is best, but be careful not to let Mrs. Fischer think you want
to help her son, or all your plans will be upset. She doesn't
care what becomes of the boy, and I think she would be glad to
see him die, but doesn't dare to be the one to end his life.
But she'll do it if she keeps on as she is going."
"Well, with your
consent I'll do what I can," replied Mrs. Hahn, and with a
relieved expression she hastened to make some plans that were
to amount very much to Edwin.
graciously consented to let her son go to help the old couple
now and then, "but," she added, "you'll soon find that he's no
good to anybody. I find him lots more bother than he's worth."
"I'll risk that
part of it," Mrs. Hahn answered, and from that day a great
change came into the poor boy's life.
In the home of Mr.
and Mrs. Hahn, Edwin was still very timid, but they were so
kind and considerate that his intense fear gradually gave way
to confidence and trust. It seemed that his new friends were
never vexed because of his extreme ignorance. Instead of
reproaching him for what he did not know or understand, they
took extra pains to explain their meaning in the simplest
language possible. To Edwin the explanation of the most
trifling every-day occurrences seemed wonderful, and to the
unenlightened child it opened up many avenues for thought that
had hitherto been closed. Never once while he was with them
did they seem to grow weary of trying to make things more
simple and plain for the inquiring child.
The more Edwin
associated with these friends, the more he began to understand
how he had been wronged; for many questions concerning the
earth, the sky, and himself were corrected. In explaining
about St. Nick, Mr. Hahn said:
terrible creature that treated you so shamefully on Christmas
eve was not St. Nicholas at all. It was your uncle, who had,
with the consent of your mother, dressed himself in the
hideous clothing in which he appeared to you. He must have
wanted to see just how much he could deceive and frighten
"But how about his
home in Blue Mountain?" Edwin asked in amazement. "If Santa
Claus doesn't make the toys up there, where does he make
"Edwin, don't you
believe those stories any longer," Mr. Hahn answered. "Your
uncle bought from a store in the city of M----all those
presents that he gave to his children. The stories that he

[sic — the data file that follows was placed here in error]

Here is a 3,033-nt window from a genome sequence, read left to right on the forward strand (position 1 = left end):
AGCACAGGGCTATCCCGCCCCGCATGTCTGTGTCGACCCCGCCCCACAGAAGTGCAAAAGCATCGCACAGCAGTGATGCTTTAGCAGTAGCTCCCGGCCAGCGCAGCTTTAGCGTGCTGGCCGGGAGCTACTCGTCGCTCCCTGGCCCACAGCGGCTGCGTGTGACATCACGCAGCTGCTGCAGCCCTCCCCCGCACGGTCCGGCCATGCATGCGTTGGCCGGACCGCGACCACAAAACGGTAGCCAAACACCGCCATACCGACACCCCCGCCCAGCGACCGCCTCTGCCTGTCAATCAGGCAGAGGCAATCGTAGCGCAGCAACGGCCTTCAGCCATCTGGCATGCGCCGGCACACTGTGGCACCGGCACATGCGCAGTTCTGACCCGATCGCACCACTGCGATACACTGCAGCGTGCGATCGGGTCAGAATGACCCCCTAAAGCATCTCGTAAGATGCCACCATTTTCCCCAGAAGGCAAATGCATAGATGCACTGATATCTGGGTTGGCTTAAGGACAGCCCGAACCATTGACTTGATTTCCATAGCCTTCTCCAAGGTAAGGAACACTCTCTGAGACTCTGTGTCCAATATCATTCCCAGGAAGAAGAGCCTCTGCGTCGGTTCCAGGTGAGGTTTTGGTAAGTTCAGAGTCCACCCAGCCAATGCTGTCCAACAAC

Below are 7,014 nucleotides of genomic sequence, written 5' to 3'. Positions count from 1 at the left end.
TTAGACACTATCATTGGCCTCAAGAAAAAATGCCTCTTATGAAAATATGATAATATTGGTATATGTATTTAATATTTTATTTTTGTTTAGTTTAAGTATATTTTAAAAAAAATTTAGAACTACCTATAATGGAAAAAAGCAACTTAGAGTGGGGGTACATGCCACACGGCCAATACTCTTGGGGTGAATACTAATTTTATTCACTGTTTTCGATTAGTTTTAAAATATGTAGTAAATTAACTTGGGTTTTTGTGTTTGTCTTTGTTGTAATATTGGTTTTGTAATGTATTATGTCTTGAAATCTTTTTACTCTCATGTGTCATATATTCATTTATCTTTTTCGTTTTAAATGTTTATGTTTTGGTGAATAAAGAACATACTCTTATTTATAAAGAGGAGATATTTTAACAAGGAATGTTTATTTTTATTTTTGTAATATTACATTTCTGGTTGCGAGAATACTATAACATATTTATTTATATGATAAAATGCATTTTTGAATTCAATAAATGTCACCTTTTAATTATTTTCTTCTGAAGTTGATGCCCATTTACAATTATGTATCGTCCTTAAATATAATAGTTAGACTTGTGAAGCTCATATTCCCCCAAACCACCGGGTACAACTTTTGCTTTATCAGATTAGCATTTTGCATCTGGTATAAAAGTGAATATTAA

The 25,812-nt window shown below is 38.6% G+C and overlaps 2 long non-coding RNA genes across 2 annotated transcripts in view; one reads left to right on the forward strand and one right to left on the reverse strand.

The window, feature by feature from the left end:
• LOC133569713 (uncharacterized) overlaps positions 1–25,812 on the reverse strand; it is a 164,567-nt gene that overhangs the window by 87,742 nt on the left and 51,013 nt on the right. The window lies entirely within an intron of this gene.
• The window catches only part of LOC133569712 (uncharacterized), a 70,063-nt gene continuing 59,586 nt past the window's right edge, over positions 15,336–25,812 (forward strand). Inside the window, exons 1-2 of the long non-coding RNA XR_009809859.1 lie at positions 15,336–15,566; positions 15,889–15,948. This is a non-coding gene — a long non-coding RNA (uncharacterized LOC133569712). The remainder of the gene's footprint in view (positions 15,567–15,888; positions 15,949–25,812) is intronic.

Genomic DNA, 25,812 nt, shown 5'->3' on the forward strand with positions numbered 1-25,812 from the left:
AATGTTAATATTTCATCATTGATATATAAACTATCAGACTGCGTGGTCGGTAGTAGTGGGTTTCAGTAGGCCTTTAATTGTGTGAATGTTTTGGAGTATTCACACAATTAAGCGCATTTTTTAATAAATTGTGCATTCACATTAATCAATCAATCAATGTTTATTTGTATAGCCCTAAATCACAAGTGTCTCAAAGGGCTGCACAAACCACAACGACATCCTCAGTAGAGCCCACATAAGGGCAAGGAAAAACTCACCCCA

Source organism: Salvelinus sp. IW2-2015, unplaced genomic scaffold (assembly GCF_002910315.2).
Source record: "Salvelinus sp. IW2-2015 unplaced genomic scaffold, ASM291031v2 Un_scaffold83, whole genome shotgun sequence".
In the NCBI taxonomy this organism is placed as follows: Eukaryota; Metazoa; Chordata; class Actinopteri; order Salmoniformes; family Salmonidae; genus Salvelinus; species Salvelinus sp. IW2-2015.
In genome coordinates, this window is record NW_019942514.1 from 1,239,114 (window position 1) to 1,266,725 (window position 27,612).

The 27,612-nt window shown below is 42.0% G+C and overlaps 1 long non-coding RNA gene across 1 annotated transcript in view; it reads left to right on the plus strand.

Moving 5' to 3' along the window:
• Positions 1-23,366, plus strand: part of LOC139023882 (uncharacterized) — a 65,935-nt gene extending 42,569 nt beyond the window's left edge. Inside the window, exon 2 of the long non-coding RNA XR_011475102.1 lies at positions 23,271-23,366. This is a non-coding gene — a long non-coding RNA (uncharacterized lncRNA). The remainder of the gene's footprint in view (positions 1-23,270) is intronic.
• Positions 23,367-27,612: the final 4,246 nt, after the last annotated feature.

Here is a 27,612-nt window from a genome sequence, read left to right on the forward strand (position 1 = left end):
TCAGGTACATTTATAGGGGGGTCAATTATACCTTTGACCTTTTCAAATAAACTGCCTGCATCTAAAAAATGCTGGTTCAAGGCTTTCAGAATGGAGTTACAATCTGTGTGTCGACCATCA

told you about the elves visiting the homes to discover who
were bad are untrue. I know it seems very strange to you, but
what is the most difficult for me to understand is how your
mother and uncle could find pleasure in frightening and
deceiving you in such a way.
"Well, if Blue
Mountain isn't the home of St. Nick, what is it?" Edwin asked
in a mystified tone.
Then in very
simple words Edwin heard for the first time the real facts
regarding the great mountain that had until then been as an
awful nightmare to the unenlightened boy. Pointing away toward
the line of blue and white domes and peaks that grew more and
more faint as they faded away in the distance, Mr. Hahn
explained that they were only high parts of the earth. "Blue
Mountain," he said, "is only one part of the range, and those
dark places that you see on its sides are just trees and
bushes such as grow right here in our yard. Then there are
large rocks, some of them the size of this house, and springs
of water where many animals and birds may drink. And in some
places there are large flower-gardens, where the flowers grow
without the use of the spade or the hoe. I would certainly
like to take you to see the mountain, Edwin, if it were not so
far away, but it would take us too long to go and come, for it
is very much farther away than it seems."
Reasons were given
also for the strange noises that Edwin had attributed to the
rolling of heavy articles of furniture, and the names sky,
thunder, and lightning were rightly applied. But with all
their information, Mr. and Mrs. Hahn gave no hint that there
was a great and supreme Being over all, one who had created
all the wonders that they had been describing, for they were
not Christian people and were not acquainted with the love of
God. They were greatly interested in the things that pertain
to this life, but seemed unconcerned about heaven, eternity,
and the Bible. So Edwin continued to believe that some great
man who had died and left the earth was living above the blue
arch and that the electrical storms were in some way the
result of fireside quarrels and confusion.
To Edwin it seemed
that every moment that he from time to time spent with these
kind friends was precious indeed, but the effect upon the
mother was not what Mrs. Hahn had desired. Finding that her
son could understand more about the work, she became more
particular and increased his tasks accordingly until it seemed
that he could do nothing to suit her. Poor nervous child! if
only he could have known the words of the Psalmist, what a
comfort they would have been--"He shall deliver the needy ...
and precious shall their blood be in his sight." (Psa. 72:12,